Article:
The Ghost of Tom Lee – Grassington


  250 years ago a brutal murder took place on a quiet lane near the village of Grassington in the Yorkshire Dales. Many years may have passed since the killing took place, but the crime still linger in the folklore of the area.

  The murderer’s name was Tom Lee, – a lead miner and inn keeper of the Blue Anchor in Grassington. In 1768 Lee was put on trial and hanged for the murder of Richard Petty, the local doctor. One version of the story leading up to the murder relates how Tom Lee was shot while trying to commit a robbery. His injuries were so serious that he had no choice but to call the doctor, who soon realised what Lee had been up to. Lee feared that doctor Petty would turn him in, and so to keep him quiet he decided to kill him. The other version of the story has both men attending a cock fight in Kettlewell, where the doctor won a large sum of money betting on the fights. The two men rode back to Grassington, stopping at the inns along the way, until, as they approached Grassington, Tom Lee killed the doctor and took his money. There is probably some truth in both versions.

The old Blue Anchor Inn

  The murder took place at the entrance to Grass Wood (half mile west of the town), and Lee hid the doctor’s body amongst the trees. But as searches were made for the missing man, Lee feared that the body would be discovered, and so he moved it several times. Eventually the body was dumped into the river Wharfe, but it was later found down stream at Burnsall. As Tom Lee was the last person to be seen with the doctor, he was already the main suspect for his disappearance, but without a body nothing could be proved. With the body recovered, Lee’s accomplice turned kings evidence against him, and a warrant was issued for Lee’s arrest. Lee is said to have hidden in a cave at Cove Scar to the west of the town, and after his hanging it became known as Tom Lee’s Cave, and was said to be haunted by his ghost.

The approach to Grass Wood – scene of the murder

  Lee was taken to York to stand trial, where he was found guilty and hanged. His body was then brought back to Grassington, and hung in gibbet irons from a tree near the murder site in Grass Wood. His decomposing body is said to have hung on Gibbet Hill for several years, and that items of clothing, and even body parts were stolen from the corpse (perhaps for use in folk healing or ‘the hand of Glory’ type charms?). When darkness fell, Lee’s ghost was said to haunt the wood, his tormented spirit wandering amongst the trees.

Gibbet Hill by the roadside where Tom Lee’s body hung in chains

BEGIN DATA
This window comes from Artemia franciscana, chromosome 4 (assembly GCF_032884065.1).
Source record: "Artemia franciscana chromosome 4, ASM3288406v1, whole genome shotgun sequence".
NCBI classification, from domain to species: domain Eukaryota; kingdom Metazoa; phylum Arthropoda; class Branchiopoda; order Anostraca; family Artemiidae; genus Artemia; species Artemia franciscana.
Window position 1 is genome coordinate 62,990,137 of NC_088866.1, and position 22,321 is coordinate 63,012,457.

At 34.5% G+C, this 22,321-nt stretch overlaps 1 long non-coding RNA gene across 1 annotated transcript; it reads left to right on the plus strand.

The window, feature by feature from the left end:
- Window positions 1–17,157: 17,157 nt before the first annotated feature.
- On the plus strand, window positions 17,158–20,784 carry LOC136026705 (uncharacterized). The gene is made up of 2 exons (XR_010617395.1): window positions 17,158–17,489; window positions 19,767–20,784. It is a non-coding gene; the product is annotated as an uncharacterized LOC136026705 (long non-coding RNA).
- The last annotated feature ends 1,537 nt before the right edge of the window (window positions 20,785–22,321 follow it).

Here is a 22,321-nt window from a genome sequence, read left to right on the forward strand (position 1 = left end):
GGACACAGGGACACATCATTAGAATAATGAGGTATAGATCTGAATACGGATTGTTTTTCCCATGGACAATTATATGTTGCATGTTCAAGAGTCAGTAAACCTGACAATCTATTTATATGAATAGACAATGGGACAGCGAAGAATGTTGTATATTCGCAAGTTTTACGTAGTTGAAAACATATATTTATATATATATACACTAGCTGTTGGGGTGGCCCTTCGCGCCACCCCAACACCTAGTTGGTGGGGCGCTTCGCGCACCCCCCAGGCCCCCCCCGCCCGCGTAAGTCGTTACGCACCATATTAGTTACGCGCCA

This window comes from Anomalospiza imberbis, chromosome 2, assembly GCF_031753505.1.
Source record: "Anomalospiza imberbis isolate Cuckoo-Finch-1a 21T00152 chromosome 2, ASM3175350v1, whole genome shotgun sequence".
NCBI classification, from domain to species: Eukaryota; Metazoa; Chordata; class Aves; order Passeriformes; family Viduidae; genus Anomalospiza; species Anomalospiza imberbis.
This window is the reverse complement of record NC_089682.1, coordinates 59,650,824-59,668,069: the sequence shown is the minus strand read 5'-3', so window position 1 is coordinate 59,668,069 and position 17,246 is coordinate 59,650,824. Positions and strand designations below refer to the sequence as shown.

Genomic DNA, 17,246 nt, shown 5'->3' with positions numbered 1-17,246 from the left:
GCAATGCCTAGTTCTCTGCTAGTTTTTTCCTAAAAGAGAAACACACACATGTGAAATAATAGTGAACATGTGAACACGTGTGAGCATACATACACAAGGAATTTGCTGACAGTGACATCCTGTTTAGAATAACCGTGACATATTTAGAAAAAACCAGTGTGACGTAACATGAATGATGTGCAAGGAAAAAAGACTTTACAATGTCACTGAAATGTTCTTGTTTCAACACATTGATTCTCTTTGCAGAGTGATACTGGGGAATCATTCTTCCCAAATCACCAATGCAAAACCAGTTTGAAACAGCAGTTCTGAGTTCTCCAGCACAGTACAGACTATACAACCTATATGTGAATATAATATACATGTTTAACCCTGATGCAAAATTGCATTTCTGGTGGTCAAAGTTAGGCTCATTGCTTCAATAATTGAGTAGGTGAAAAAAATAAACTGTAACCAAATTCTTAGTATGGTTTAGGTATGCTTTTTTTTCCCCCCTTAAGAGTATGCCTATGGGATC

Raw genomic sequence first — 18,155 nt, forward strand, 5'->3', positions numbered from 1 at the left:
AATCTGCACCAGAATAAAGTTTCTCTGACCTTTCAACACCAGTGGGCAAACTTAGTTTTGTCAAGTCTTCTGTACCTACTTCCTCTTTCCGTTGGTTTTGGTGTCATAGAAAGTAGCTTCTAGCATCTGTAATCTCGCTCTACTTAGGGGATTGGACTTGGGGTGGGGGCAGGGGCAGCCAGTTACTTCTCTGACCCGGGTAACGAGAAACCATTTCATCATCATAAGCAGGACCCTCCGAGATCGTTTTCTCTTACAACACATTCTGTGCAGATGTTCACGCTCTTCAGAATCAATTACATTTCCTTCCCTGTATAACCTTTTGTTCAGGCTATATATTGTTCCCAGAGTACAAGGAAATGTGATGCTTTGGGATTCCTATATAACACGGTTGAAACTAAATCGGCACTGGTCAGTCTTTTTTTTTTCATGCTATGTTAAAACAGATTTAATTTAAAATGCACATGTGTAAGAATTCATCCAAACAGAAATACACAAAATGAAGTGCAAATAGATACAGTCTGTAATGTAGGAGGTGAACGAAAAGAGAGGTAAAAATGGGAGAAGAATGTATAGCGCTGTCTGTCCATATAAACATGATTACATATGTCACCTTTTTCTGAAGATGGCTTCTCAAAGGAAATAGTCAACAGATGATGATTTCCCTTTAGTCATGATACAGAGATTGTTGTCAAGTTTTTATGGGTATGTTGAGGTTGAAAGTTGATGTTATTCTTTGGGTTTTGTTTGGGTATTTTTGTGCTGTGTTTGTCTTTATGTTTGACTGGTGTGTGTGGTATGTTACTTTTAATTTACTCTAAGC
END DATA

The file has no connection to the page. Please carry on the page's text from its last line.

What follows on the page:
The spirit of the murdered Dr Petty was also said to haunt the lane passing through Grass Wood, while the ghostly form of his white horse was also seen on occasions. The river Wharfe flows just to the south of Grass Wood, and a little down stream a large and deep rock pool below the Ghaistrills Strid is still grimly known as ‘Doctor Petty’s Bath’, from the belief that his body floated there for a while as the river washed it down stream.

Doctor Petty’s Bath

  The local author Bailey Harker mentions an outcrop in the river called Tom Crag, which might also have been connected with the murderer. Harker also noted that Lee’s gibbet irons were eventually thrown into a deep part of the river at the Ghaistrills, and as a murderer cannot be buried in consecrated ground, it is possible that lee’s bleached bones accompanied them. Either way this would only add to the reputation that the Ghaistrills was a haunted place.

The river Wharfe channelled through the Ghaistrills Strid

  It is perhaps ironic that the ‘notorious’ Tom Lee appears to be the only past resident of Grassington to have a plaque marking his home.


End Note
In a way it seems that Tom Lee’s spirit was adopted into the folklore of the area, becoming linked with locations which already had supernatural associations. His ghost haunted the cave at Cove Scar – said to be a fairy dwelling place. His gibbet irons (and bones?) were taken to the Ghaistrills – a haunted stretch of the river, above the suggestively named Ghaistrills Parlour, and further down stream the isolated rock in the river called Tom Crag. This perhaps provides an insight into the way in which local folklore evolved in the past.

Harker, B.J. (1890) The Buxton of Yorkshire – Grassington.
Robertson, J. (1882) Tom Lee – A tale of Wharfedale.
Rowley, R.G. (1982) Tom Lee – The Grassington Murderer.

The Lay of the Land


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